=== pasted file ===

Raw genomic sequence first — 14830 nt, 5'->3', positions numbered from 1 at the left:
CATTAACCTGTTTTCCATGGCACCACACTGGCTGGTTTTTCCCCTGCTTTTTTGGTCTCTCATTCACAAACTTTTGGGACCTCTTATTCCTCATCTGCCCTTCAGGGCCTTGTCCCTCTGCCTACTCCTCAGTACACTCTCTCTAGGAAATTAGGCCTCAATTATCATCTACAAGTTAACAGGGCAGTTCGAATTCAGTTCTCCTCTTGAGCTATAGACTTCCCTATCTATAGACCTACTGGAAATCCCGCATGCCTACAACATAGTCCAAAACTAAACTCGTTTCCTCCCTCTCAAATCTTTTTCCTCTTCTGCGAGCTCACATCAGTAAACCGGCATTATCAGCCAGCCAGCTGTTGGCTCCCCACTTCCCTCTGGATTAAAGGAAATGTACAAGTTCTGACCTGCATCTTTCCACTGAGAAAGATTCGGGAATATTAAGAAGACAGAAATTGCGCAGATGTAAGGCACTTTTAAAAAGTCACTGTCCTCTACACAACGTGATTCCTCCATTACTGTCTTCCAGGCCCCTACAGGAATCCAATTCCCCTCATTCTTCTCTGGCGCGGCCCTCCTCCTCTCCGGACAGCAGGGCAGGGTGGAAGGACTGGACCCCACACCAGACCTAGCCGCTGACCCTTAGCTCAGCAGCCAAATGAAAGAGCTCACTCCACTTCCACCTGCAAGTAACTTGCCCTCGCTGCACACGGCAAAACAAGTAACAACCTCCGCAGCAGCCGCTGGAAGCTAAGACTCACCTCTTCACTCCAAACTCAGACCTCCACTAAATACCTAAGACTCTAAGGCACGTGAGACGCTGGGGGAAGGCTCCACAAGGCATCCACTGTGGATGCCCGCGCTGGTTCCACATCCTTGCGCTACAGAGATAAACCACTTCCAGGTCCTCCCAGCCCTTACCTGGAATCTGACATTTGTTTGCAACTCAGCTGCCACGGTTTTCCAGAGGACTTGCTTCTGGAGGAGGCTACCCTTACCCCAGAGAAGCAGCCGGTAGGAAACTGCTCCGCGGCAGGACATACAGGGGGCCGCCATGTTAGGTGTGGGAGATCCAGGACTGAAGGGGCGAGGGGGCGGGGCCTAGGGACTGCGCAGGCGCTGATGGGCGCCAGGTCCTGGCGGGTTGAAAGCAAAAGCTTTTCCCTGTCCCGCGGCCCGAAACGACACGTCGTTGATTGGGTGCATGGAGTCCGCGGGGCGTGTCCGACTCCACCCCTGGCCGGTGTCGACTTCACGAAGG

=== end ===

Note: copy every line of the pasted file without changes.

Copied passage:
Raw genomic sequence first — 14830 nt, 5'->3', positions numbered from 1 at the left:
CATTAACCTGTTTTCCATGGCACCACACTGGCTGGTTTTTCCCCTGCTTTTTTGGTCTCTCATTCACAAACTTTTGGGACCTCTTATTCCTCATCTGCCCTTCAGGGCCTTGTCCCTCTGCCTACTCCTCAGTACACTCTCTCTAGGAAATTAGGCCTCAATTATCATCTACAAGTTAACAGGGCAGTTCGAATTCAGTTCTCCTCTTGAGCTATAGACTTCCCTATCTATAGACCTACTGGAAATCCCGCATGCCTACAACATAGTCCAAAACTAAACTCGTTTCCTCCCTCTCAAATCTTTTTCCTCTTCTGCGAGCTCACATCAGTAAACCGGCATTATCAGCCAGCCAGCTGTTGGCTCCCCACTTCCCTCTGGATTAAAGGAAATGTACAAGTTCTGACCTGCATCTTTCCACTGAGAAAGATTCGGGAATATTAAGAAGACAGAAATTGCGCAGATGTAAGGCACTTTTAAAAAGTCACTGTCCTCTACACAACGTGATTCCTCCATTACTGTCTTCCAGGCCCCTACAGGAATCCAATTCCCCTCATTCTTCTCTGGCGCGGCCCTCCTCCTCTCCGGACAGCAGGGCAGGGTGGAAGGACTGGACCCCACACCAGACCTAGCCGCTGACCCTTAGCTCAGCAGCCAAATGAAAGAGCTCACTCCACTTCCACCTGCAAGTAACTTGCCCTCGCTGCACACGGCAAAACAAGTAACAACCTCCGCAGCAGCCGCTGGAAGCTAAGACTCACCTCTTCACTCCAAACTCAGACCTCCACTAAATACCTAAGACTCTAAGGCACGTGAGACGCTGGGGGAAGGCTCCACAAGGCATCCACTGTGGATGCCCGCGCTGGTTCCACATCCTTGCGCTACAGAGATAAACCACTTCCAGGTCCTCCCAGCCCTTACCTGGAATCTGACATTTGTTTGCAACTCAGCTGCCACGGTTTTCCAGAGGACTTGCTTCTGGAGGAGGCTACCCTTACCCCAGAGAAGCAGCCGGTAGGAAACTGCTCCGCGGCAGGACATACAGGGGGCCGCCATGTTAGGTGTGGGAGATCCAGGACTGAAGGGGCGAGGGGGCGGGGCCTAGGGACTGCGCAGGCGCTGATGGGCGCCAGGTCCTGGCGGGTTGAAAGCAAAAGCTTTTCCCTGTCCCGCGGCCCGAAACGACACGTCGTTGATTGGGTGCATGGAGTCCGCGGGGCGTGTCCGACTCCACCCCTGGCCGGTGTCGACTTCACGAAGG